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What Is the Value of Equity in an Unlevered Firm?

By Motley Fool Staff – Jan 16, 2016 at 12:03PM

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Investors should appreciate companies with little or no debt. Here's why.

Coming up with a fundamental value for a business is one of the most important skills a successful investor needs to have. Typically, most businesses get financing through a combination of borrowing and offering stock or other equity positions. In an unlevered firm, however, there is no debt, and so the entire value of the business is reserved for shareholders. This has obvious advantages, but there are also trade-offs that can make companies that do have debt more attractive to stock investors.

The pros and cons of leverage
A company that has no debt has the benefit of not having to work to pay back its lenders and bond investors. Without the need to pay interest on outstanding debt or come up with principal repayments when the debt matures, a company can focus on deploying all of its cash flow toward either reinvestment in the business or returning capital to shareholders.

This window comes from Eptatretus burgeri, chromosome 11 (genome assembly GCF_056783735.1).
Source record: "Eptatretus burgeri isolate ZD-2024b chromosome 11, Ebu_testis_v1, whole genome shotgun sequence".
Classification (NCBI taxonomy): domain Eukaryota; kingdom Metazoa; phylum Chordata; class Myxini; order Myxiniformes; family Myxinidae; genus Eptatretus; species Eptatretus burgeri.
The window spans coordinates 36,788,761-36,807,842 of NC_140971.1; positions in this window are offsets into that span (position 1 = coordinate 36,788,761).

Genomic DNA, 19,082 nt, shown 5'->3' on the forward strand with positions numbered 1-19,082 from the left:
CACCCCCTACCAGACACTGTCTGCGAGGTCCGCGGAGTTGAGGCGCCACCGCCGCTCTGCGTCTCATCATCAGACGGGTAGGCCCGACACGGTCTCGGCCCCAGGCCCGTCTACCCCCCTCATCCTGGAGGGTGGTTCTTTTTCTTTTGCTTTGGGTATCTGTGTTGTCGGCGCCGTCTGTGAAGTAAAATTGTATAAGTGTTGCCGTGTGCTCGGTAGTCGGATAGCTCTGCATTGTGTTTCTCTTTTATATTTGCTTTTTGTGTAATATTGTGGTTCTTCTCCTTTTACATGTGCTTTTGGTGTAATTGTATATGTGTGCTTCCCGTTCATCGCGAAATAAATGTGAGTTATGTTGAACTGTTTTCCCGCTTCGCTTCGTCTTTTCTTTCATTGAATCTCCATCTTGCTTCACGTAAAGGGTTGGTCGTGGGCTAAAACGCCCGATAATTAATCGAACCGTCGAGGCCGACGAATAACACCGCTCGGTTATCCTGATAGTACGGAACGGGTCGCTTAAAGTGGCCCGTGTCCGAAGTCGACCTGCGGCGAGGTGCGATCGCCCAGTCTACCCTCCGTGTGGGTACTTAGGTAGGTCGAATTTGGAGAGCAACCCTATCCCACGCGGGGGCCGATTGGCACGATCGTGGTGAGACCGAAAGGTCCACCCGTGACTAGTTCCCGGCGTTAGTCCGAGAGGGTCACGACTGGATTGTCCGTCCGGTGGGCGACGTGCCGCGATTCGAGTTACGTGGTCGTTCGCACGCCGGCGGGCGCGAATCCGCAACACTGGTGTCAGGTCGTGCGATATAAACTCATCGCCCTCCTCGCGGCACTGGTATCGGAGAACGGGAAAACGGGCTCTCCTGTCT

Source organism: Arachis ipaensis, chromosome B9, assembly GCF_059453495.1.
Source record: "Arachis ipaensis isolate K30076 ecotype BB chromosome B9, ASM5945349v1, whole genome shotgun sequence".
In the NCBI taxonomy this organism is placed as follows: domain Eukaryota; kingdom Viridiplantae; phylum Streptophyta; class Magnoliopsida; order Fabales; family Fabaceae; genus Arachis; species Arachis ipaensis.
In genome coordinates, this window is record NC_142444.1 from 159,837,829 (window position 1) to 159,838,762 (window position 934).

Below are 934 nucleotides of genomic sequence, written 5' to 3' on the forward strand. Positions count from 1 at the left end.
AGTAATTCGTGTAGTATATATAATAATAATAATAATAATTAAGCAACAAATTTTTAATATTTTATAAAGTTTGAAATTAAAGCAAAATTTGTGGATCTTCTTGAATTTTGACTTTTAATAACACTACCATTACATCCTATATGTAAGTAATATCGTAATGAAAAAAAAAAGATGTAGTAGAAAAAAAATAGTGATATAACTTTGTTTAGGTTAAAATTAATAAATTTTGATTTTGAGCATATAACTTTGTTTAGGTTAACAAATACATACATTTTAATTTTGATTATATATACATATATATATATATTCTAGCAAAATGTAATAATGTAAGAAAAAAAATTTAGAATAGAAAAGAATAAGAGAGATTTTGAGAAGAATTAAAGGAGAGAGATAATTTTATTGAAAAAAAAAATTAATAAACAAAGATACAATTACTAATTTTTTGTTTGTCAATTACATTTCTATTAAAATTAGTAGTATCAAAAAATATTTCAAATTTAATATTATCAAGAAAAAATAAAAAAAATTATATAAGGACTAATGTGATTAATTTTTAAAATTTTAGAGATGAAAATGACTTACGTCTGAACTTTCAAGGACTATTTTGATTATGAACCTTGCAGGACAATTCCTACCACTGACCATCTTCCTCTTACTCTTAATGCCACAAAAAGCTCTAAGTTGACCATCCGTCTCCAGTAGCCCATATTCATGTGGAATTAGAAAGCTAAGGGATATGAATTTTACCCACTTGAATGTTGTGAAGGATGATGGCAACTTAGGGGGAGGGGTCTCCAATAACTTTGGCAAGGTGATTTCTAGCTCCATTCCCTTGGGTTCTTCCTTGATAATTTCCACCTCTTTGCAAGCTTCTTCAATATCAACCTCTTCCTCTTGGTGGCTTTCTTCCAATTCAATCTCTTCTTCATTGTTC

However, having no debt also limits a company's growth to whatever amount of capital it can raise through offerings of equity. When the cost of equity financing that's implied by the valuation of shares is more expensive than the cost of borrowing, then relying solely on equity doesn't give investors the best possible return.

For example, say a company has 1,000 shares outstanding priced at $100 per share. With invested capital of $100,000, the company is able to make a profit of 10% annually, which works out $10,000 per year, or $10 per share. It wants to double its operations and can extend that 10% up to $200,000 in invested capital.

If it issues new stock, then it will have 2,000 shares outstanding at $100 per share and produce profits of $20,000, or the same $10 per share. That gives existing shareholders no incentive to raise capital through a stock offering.

By contrast, say the company can borrow $100,000 at 5%. If it does so, it will have to make an interest payment of $5,000 annually. But if the business produces gross profits of $20,000, that will leave $15,000 after making the interest payment for shareholders. That works out to $15 per share, which should result in the value of the stock rising by roughly 50%.

The true value of unlevered firms
Perhaps the biggest advantage of unlevered firms is that they have the capacity to take on new debt when opportunities arise. By contrast, companies that already have a lot of outstanding debt typically have to pass up growth opportunities if they can't raise the necessary capital by other means. That makes an unlevered firm much more attractive to growth investors.

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